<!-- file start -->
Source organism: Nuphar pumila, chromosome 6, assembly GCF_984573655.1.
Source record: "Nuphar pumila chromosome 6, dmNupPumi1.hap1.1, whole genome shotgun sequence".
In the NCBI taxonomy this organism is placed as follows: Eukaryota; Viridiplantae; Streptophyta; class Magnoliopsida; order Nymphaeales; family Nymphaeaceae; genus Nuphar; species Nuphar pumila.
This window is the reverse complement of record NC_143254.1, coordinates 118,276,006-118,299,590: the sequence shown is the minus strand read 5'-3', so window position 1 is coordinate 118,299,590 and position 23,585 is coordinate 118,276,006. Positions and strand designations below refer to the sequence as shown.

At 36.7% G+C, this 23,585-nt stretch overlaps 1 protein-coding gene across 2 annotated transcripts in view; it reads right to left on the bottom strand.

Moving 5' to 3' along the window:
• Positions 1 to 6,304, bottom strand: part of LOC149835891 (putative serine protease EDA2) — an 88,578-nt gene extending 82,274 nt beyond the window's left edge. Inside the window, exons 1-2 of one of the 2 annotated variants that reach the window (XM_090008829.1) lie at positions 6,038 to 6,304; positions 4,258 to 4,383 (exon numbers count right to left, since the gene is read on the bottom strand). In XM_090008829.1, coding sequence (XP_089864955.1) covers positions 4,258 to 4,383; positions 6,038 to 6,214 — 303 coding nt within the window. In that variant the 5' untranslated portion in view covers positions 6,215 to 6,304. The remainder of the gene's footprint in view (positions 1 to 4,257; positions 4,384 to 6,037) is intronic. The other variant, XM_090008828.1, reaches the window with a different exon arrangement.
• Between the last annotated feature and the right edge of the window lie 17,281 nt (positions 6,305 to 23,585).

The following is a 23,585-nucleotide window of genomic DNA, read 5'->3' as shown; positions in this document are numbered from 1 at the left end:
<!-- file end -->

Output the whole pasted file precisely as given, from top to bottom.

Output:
Source organism: Nuphar pumila, chromosome 6, assembly GCF_984573655.1.
Source record: "Nuphar pumila chromosome 6, dmNupPumi1.hap1.1, whole genome shotgun sequence".
In the NCBI taxonomy this organism is placed as follows: Eukaryota; Viridiplantae; Streptophyta; class Magnoliopsida; order Nymphaeales; family Nymphaeaceae; genus Nuphar; species Nuphar pumila.
This window is the reverse complement of record NC_143254.1, coordinates 118,276,006-118,299,590: the sequence shown is the minus strand read 5'-3', so window position 1 is coordinate 118,299,590 and position 23,585 is coordinate 118,276,006. Positions and strand designations below refer to the sequence as shown.

At 36.7% G+C, this 23,585-nt stretch overlaps 1 protein-coding gene across 2 annotated transcripts in view; it reads right to left on the bottom strand.

Moving 5' to 3' along the window:
• Positions 1 to 6,304, bottom strand: part of LOC149835891 (putative serine protease EDA2) — an 88,578-nt gene extending 82,274 nt beyond the window's left edge. Inside the window, exons 1-2 of one of the 2 annotated variants that reach the window (XM_090008829.1) lie at positions 6,038 to 6,304; positions 4,258 to 4,383 (exon numbers count right to left, since the gene is read on the bottom strand). In XM_090008829.1, coding sequence (XP_089864955.1) covers positions 4,258 to 4,383; positions 6,038 to 6,214 — 303 coding nt within the window. In that variant the 5' untranslated portion in view covers positions 6,215 to 6,304. The remainder of the gene's footprint in view (positions 1 to 4,257; positions 4,384 to 6,037) is intronic. The other variant, XM_090008828.1, reaches the window with a different exon arrangement.
• Between the last annotated feature and the right edge of the window lie 17,281 nt (positions 6,305 to 23,585).

The following is a 23,585-nucleotide window of genomic DNA, read 5'->3' as shown; positions in this document are numbered from 1 at the left end: